Understanding the Bauhaus: Its influence on architecture, design and education
by Mridu SahaiFeb 12, 2020
•make your fridays matter with a well-read weekend
by Anmol AhujaPublished on : Nov 12, 2020
Founded in Weimar in 1919 by Walter Gropius and his group of contemporaries, and furthered by renowned names in the design world including Mies van der Rohe and Hannes Meyer, the Bauhaus has been a major school of thought, more than a physical school. Its influences global, and its learnings still pertinent. For the challenges faced by a world transitioning into the industrial age at the time, the Bauhaus movement remains a timely anchor that combined artistic and design sensibilities to practicality and material ‘nakedness’ that has come to be a signature of the movement. More so, its influences were felt across such varied disciplines as art, graphic design, interior design, industrial design, and typography, but redefining an age in the practice of architecture. Now, a century later, the world faces a different set of challenges: climate change, pollution, digitalisation and a demographic explosion that predicts that the world population will cross the 10 billion mark in the first half of the century. This, coupled with a meteoric economic gain every year, comes at the expense of the planet and its limited natural resources, which is what the European Green Deal wishes to address by 2050.
The headline goal for the European Green Deal is for Europe to be the first climate neutral continent by 2050. While that would be a sizeable achievement by any yardstick, the European Commission realises that cutting down emissions won’t be the only thing that would help. Buildings, modern constructions and most infrastructure development today especially come into the spotlight here, since the industry accounts for nearly 40 per cent of all greenhouse gas emissions. The primary role players in the largely unsustainable approach of the construction industry are the two materials it mostly relies on: cement and steel, both bearing a huge embodied energy cost. In order to reverse some of the damage done, the movement would also have to give back. “We need an economic model that gives back to the planet what it takes away from it through a circular economy that is powered by renewable energy. But I want this to be more than an environmental or economic project. The European Green Deal must also - and especially - be a new cultural project for Europe. Every movement has its own look and feel. And this systemic change needs its own aesthetics - blending design and sustainability," stated Ursula von der Leyen, President of the European Commission, in an official release. That is what paves the way for a new Bauhaus in Europe, intended to be the very face of the green measures that are intended to be ushered in the drive of realising its climate neutrality target.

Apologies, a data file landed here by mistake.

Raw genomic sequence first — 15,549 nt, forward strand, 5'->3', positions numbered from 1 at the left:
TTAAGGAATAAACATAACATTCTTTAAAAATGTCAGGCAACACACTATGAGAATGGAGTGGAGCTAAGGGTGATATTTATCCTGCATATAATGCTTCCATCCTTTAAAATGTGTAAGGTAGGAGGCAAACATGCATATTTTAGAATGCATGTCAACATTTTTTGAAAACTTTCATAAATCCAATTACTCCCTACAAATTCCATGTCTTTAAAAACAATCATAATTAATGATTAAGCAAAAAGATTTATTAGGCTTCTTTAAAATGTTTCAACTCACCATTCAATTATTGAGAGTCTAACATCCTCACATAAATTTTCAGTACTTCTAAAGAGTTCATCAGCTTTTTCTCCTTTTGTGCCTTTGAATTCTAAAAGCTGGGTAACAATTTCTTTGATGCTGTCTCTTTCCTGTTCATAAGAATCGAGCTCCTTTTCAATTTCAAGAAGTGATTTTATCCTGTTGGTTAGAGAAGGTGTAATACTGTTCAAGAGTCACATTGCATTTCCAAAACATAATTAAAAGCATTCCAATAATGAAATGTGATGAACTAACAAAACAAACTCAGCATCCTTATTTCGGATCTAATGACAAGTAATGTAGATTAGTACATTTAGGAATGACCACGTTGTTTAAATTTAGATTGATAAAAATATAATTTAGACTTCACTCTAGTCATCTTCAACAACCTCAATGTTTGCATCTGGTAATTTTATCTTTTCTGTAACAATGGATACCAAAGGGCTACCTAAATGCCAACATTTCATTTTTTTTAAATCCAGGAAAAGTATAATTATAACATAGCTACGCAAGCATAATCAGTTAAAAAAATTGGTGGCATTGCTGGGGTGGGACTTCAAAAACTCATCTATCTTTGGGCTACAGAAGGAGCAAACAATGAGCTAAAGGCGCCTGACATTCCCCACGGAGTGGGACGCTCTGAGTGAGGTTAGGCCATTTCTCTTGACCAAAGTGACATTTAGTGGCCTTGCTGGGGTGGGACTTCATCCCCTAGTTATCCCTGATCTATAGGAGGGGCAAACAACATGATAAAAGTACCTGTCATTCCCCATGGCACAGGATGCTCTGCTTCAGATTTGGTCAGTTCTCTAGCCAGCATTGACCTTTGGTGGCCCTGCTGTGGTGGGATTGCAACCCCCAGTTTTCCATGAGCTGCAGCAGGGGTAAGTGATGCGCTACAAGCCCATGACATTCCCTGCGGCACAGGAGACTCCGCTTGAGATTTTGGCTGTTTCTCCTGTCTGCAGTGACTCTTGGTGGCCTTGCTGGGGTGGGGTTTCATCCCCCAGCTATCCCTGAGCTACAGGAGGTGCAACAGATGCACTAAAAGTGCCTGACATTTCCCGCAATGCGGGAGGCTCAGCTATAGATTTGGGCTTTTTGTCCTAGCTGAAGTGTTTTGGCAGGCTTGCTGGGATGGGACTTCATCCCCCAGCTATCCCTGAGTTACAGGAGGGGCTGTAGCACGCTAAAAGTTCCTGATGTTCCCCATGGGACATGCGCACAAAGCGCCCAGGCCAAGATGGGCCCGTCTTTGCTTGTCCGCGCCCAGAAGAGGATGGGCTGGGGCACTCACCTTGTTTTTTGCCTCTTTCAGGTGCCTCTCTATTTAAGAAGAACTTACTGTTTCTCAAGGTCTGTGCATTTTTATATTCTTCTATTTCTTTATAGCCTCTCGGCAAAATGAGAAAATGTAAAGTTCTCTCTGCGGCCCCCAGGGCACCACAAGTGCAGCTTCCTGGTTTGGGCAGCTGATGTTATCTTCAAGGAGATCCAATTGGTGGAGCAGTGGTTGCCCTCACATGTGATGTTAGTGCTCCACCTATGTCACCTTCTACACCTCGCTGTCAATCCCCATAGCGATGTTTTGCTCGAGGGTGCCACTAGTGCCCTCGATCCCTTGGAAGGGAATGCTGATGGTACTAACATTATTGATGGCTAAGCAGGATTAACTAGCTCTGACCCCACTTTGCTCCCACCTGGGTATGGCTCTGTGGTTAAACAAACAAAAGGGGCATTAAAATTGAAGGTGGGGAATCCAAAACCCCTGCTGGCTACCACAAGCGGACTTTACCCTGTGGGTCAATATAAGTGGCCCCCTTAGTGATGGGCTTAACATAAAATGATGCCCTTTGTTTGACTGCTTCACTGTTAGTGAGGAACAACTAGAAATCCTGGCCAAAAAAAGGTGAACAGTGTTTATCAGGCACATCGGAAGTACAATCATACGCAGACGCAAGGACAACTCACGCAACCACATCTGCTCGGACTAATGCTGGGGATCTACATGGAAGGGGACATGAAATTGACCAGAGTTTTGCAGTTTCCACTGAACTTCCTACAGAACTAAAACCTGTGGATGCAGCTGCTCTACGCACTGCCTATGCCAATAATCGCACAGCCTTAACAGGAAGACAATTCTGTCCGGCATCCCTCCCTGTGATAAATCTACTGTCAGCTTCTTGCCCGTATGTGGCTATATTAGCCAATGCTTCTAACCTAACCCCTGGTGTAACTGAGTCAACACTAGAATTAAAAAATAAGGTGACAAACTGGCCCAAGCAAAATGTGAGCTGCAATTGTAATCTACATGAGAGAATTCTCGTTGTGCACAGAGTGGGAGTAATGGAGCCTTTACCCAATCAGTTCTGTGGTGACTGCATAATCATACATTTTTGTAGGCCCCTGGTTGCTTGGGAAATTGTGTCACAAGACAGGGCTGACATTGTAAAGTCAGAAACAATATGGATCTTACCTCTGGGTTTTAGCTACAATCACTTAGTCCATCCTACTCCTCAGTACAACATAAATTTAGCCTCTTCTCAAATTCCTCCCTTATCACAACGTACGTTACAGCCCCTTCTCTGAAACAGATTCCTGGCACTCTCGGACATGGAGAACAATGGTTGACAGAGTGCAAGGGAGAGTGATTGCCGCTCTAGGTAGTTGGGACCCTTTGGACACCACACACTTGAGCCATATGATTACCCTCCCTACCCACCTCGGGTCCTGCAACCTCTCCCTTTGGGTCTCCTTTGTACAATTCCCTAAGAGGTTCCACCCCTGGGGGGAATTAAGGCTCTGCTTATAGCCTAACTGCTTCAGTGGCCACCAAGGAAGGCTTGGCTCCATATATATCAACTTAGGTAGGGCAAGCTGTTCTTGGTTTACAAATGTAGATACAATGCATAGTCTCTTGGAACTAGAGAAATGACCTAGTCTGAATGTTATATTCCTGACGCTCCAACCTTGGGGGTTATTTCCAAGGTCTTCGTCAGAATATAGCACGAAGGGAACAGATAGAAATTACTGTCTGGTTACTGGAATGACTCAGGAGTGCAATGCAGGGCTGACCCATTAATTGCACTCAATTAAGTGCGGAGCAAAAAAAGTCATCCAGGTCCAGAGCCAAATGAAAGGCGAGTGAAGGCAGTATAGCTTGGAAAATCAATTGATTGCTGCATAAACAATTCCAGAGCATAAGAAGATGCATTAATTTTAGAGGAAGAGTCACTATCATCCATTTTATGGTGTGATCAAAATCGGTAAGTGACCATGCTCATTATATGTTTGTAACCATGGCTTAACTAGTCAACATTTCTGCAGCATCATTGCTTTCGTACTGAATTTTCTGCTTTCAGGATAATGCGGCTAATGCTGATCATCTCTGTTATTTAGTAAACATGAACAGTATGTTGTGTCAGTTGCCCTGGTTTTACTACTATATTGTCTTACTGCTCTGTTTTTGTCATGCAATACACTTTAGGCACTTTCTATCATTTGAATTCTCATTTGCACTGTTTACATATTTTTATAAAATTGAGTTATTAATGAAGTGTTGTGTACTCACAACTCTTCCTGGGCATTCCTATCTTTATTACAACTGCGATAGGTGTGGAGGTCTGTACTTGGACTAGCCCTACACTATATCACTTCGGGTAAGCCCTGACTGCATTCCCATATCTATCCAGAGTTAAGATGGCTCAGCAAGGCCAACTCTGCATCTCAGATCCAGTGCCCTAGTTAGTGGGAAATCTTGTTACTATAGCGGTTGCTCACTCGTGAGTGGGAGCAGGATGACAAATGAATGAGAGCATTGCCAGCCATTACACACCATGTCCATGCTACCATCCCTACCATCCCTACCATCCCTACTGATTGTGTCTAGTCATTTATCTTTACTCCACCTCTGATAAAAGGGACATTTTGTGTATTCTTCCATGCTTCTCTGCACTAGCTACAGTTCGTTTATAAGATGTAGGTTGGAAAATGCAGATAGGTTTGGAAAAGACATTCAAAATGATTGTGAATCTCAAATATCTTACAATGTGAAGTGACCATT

The new Bauhaus should be a beacon more than a movement, for a community of world leaders largely unbothered by the climate catastrophe that faces the globe: a collaborative space for design and creativity bringing together architects, artists, students, scientists, engineers and designers, who work in tandem to make this vision a reality and for this movement’s sustainability ideals to reach the masses in attractive, human centric ways. Combining sustainability, accessibility and aesthetics to make activities like recycling, harnessing renewable energies and appreciating and preserving biodiversity more is going to be among the movement’s softer objectives. Leyen elucidates its people centricity, stating that they “should be able to feel, see and experience the European Green Deal. Whether thanks to a construction industry that uses natural materials such as wood or bamboo. Or architecture that adopts near-natural forms and construction principles, that considers ecosystems from the outset, and enables and plans for sustainability and reusability”.
The Bauhaus also aims to harness the revolution of digitalisation that earmarks this century at the outset. Impact assessment on the environment and local climate, reusability analysis, and resource efficiency studies would be only few of the many things to be made possible for our residences, offices and even cities, through digital simulations. In a nutshell, a new European Bauhaus will prove that style and sustainability can go together, catalysing a change in perspective. Initial plans for the movement include setting up an initial five European Bauhaus projects in different countries, committed entirely to the ideal of sustainability, but focussing on a different aspect of it: from natural building materials, to energy efficiency, demographics, future oriented mobility and resource efficient digital innovation. These will serve as “creative, experimental labs and docking points for European industries, a starting point for a European and worldwide network that maximizes economic, ecological and social impact beyond the individual Bauhaus".
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